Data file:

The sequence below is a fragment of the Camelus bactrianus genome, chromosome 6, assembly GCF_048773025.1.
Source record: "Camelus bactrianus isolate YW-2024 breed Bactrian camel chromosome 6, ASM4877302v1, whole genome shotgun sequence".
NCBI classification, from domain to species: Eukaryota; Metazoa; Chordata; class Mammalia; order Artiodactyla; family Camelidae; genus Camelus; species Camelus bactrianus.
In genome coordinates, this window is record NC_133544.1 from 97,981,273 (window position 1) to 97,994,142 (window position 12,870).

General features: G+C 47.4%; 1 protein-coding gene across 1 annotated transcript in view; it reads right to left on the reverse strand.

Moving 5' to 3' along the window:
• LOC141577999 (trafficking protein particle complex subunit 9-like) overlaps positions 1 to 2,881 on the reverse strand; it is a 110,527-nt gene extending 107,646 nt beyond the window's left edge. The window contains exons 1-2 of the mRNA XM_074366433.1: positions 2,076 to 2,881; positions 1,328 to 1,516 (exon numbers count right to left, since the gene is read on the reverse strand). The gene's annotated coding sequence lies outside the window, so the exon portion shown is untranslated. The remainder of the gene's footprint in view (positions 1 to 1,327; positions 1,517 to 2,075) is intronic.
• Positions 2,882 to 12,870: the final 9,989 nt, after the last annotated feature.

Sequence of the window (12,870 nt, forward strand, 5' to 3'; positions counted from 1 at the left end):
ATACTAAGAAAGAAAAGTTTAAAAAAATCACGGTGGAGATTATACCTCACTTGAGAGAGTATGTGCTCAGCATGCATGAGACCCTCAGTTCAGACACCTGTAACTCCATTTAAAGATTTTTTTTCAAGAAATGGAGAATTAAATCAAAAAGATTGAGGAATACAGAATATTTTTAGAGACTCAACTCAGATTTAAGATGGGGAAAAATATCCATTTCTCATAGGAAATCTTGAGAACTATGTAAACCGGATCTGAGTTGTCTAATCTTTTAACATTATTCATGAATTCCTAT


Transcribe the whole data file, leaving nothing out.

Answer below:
The sequence below is a fragment of the Camelus bactrianus genome, chromosome 6, assembly GCF_048773025.1.
Source record: "Camelus bactrianus isolate YW-2024 breed Bactrian camel chromosome 6, ASM4877302v1, whole genome shotgun sequence".
NCBI classification, from domain to species: Eukaryota; Metazoa; Chordata; class Mammalia; order Artiodactyla; family Camelidae; genus Camelus; species Camelus bactrianus.
In genome coordinates, this window is record NC_133544.1 from 97,981,273 (window position 1) to 97,994,142 (window position 12,870).

General features: G+C 47.4%; 1 protein-coding gene across 1 annotated transcript in view; it reads right to left on the reverse strand.

Moving 5' to 3' along the window:
• LOC141577999 (trafficking protein particle complex subunit 9-like) overlaps positions 1 to 2,881 on the reverse strand; it is a 110,527-nt gene extending 107,646 nt beyond the window's left edge. The window contains exons 1-2 of the mRNA XM_074366433.1: positions 2,076 to 2,881; positions 1,328 to 1,516 (exon numbers count right to left, since the gene is read on the reverse strand). The gene's annotated coding sequence lies outside the window, so the exon portion shown is untranslated. The remainder of the gene's footprint in view (positions 1 to 1,327; positions 1,517 to 2,075) is intronic.
• Positions 2,882 to 12,870: the final 9,989 nt, after the last annotated feature.

Sequence of the window (12,870 nt, forward strand, 5' to 3'; positions counted from 1 at the left end):
ATACTAAGAAAGAAAAGTTTAAAAAAATCACGGTGGAGATTATACCTCACTTGAGAGAGTATGTGCTCAGCATGCATGAGACCCTCAGTTCAGACACCTGTAACTCCATTTAAAGATTTTTTTTCAAGAAATGGAGAATTAAATCAAAAAGATTGAGGAATACAGAATATTTTTAGAGACTCAACTCAGATTTAAGATGGGGAAAAATATCCATTTCTCATAGGAAATCTTGAGAACTATGTAAACCGGATCTGAGTTGTCTAATCTTTTAACATTATTCATGAATTCCTAT